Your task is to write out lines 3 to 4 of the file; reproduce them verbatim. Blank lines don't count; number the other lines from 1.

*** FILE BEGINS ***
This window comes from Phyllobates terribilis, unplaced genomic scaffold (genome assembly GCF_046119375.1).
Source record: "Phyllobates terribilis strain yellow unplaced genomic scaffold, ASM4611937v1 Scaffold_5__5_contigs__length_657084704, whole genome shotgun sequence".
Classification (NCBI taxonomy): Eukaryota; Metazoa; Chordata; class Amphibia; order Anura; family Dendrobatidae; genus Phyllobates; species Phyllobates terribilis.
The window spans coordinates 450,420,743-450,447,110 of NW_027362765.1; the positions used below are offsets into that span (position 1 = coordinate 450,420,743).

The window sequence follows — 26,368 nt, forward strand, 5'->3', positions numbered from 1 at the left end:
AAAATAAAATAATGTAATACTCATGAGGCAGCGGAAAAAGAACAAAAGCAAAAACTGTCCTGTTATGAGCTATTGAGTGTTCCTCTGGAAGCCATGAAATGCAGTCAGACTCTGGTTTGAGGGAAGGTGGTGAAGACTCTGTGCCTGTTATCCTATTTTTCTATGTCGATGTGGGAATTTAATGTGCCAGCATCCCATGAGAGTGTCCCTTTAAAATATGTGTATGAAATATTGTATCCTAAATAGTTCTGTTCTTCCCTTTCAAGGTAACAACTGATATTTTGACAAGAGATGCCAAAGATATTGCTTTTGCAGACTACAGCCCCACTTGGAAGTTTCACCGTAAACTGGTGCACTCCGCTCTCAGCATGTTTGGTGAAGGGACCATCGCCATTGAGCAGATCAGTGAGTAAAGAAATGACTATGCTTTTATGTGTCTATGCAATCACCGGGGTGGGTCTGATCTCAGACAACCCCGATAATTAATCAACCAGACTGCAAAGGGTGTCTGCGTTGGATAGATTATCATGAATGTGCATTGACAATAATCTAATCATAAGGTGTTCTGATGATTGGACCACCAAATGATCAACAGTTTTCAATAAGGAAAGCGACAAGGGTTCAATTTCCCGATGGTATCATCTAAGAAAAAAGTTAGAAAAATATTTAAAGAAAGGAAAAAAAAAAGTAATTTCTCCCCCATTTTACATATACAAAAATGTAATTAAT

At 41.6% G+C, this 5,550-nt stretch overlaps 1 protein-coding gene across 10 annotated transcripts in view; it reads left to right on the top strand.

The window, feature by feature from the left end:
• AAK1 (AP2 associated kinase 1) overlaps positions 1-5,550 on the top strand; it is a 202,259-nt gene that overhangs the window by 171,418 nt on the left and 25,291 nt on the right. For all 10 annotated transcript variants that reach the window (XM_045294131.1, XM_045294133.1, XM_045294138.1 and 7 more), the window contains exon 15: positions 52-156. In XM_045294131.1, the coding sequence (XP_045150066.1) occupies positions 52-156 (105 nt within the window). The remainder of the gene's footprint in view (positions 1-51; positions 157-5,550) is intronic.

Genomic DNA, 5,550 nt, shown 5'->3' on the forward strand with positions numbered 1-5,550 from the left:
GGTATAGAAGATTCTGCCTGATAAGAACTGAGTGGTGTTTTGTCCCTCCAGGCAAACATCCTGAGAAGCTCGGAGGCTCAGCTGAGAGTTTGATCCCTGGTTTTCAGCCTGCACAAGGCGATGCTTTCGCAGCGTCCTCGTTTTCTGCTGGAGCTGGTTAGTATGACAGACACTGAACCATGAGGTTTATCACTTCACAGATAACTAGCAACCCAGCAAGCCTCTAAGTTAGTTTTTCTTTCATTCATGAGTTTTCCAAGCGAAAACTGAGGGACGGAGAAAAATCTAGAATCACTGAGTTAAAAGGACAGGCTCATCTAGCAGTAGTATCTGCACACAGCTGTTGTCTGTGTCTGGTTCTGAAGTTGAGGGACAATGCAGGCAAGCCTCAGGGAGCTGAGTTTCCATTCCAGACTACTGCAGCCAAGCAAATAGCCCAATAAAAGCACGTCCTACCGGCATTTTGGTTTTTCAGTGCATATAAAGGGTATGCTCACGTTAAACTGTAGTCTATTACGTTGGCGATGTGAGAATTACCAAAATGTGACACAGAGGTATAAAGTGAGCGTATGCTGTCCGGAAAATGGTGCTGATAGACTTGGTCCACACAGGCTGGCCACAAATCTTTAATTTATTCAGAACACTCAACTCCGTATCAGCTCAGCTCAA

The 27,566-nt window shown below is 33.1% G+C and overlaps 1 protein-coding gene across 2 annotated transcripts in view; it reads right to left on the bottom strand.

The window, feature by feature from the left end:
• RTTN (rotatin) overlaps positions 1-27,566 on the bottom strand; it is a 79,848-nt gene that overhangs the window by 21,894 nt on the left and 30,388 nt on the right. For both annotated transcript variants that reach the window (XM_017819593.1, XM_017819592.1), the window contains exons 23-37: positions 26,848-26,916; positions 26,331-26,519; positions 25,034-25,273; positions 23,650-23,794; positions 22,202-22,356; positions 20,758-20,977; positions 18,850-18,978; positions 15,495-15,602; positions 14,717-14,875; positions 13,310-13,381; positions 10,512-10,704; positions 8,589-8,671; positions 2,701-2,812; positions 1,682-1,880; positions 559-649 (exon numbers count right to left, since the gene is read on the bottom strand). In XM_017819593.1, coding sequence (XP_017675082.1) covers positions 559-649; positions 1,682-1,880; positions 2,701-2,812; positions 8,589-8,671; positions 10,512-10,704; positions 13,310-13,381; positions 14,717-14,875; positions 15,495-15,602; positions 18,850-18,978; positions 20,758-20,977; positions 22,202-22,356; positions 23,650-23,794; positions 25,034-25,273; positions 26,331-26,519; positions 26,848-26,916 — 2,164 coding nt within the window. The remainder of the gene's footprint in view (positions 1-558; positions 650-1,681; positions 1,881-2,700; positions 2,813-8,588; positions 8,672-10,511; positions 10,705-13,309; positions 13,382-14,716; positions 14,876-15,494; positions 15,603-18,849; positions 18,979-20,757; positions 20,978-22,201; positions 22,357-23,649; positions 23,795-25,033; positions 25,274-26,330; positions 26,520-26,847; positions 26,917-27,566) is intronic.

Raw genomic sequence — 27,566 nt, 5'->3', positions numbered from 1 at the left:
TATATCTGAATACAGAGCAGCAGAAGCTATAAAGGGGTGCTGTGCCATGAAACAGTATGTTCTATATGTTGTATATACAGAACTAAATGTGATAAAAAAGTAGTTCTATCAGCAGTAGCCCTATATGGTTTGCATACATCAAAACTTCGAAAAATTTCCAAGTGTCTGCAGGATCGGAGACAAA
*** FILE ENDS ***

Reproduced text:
Classification (NCBI taxonomy): Eukaryota; Metazoa; Chordata; class Amphibia; order Anura; family Dendrobatidae; genus Phyllobates; species Phyllobates terribilis.
The window spans coordinates 450,420,743-450,447,110 of NW_027362765.1; the positions used below are offsets into that span (position 1 = coordinate 450,420,743).